Toxoplasma gondii infection: Seroprevalence and associated risk factors among primary schoolchildren in Lagos City, Southern Nigeria

Vincent Pam Gyang, Olaoluwa Pheabian Akinwale, Yueh Lun Lee, Ting Wu Chuang, Akwaowo Orok, Olusola Ajibaye, Chien Wei Liao, Po Ching Cheng, Chia Mei Chou, Ying Chieh Huang, Kuo Hua Fan, Chia Kwung Fan

研究成果: 雜誌貢獻文章

6 引文 (Scopus)

摘要

Introduction: Toxoplasma gondii infection has been described as the most widespread zoonotic infection of humans and other animals. Information concerning T. gondii infection among schoolchildren is unavailable in Lagos City, Nigeria. Methods: This crosssectional study investigated the seroprevalence and risk factors associated with T. gondii infection among primary schoolchildren (PSC) from a community located in the center of Lagos, southern Nigeria, from November 2013 to March 2014. A total of 382 PSC were screened for the presence of sera anti-T. gondii antibodies using a latex agglutination test (TOXO Test-MT, Tokyo, Japan). A cutofftiter of ≥ 1:32 was considered positive, while titers ≥ 1:1,024 indicated high responders. Questionnaires were also used to obtain data on possible risk factors from parents/guardians. Results: The overall seroprevalence was 24% (91/382), and 83.5% (76/91) of seropositive PSC were classified as high responders. Among the risk factors tested, including contact with cats and soil, consumption of raw meat and vegetables, and drinking unboiled water, none showed statistical significance after multivariate adjustment. No associations were observed among age, gender, body mass index (BMI), and parents’ occupation/educational level. Conclusions: The findings in this study show evidence of active infection, and hence, there is need for urgent preventive measures in this city. Further investigation is required to clarify the transmission routes. Policy makers also need to initiate prevention and control programs to protect pregnant women and immunocompromised patients in particular because they are more severely affected by T. gondii infection.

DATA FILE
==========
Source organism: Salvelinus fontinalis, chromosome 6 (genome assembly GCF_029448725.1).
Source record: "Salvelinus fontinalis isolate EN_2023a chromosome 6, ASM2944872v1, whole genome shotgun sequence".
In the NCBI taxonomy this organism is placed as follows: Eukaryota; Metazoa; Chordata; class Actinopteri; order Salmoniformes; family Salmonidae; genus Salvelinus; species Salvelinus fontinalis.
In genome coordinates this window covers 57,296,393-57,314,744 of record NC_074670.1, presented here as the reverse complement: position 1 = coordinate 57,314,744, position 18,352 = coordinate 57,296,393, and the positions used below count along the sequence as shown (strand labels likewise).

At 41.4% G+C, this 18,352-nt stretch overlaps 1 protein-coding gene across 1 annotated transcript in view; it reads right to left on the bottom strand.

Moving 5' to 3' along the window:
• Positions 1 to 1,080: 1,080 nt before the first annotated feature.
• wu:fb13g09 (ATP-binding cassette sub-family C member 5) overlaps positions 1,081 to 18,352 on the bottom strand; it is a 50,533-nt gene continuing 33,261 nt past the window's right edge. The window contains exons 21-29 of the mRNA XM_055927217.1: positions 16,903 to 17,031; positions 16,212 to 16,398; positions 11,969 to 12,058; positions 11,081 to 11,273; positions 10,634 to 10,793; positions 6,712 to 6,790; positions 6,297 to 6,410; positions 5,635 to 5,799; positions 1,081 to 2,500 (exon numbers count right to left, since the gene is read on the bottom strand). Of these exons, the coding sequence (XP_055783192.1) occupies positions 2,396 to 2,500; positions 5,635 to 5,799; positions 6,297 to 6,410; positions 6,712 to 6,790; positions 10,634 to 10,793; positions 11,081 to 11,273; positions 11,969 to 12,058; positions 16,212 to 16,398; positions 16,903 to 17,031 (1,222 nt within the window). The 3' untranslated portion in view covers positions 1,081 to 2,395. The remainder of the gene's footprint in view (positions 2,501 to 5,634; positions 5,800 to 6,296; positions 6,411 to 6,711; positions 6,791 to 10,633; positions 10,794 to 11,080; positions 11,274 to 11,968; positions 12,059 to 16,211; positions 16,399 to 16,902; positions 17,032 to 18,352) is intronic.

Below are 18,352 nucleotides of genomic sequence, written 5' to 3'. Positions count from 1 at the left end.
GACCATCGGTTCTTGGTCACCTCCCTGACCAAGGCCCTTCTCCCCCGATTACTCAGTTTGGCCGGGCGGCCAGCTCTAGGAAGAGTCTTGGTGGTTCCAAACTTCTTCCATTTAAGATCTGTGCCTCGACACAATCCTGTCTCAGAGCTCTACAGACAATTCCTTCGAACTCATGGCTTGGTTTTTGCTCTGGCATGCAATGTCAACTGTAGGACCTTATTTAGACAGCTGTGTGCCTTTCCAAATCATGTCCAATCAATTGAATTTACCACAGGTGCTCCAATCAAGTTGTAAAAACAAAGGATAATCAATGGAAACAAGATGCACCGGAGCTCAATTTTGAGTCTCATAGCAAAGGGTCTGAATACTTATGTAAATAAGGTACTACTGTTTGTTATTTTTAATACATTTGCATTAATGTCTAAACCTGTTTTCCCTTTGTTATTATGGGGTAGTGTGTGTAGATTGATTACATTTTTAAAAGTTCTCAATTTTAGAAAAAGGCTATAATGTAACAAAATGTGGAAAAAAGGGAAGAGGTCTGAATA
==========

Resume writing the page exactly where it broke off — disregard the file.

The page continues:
原文英語
頁(從 - 到)56-63
頁數8
期刊Revista da Sociedade Brasileira de Medicina Tropical
48
發行號1
DOIs
出版狀態已發佈 - 2015

指紋

Toxoplasmosis
Seroepidemiologic Studies
Nigeria
Parents
Latex Fixation Tests
Social Adjustment
Tokyo
Zoonoses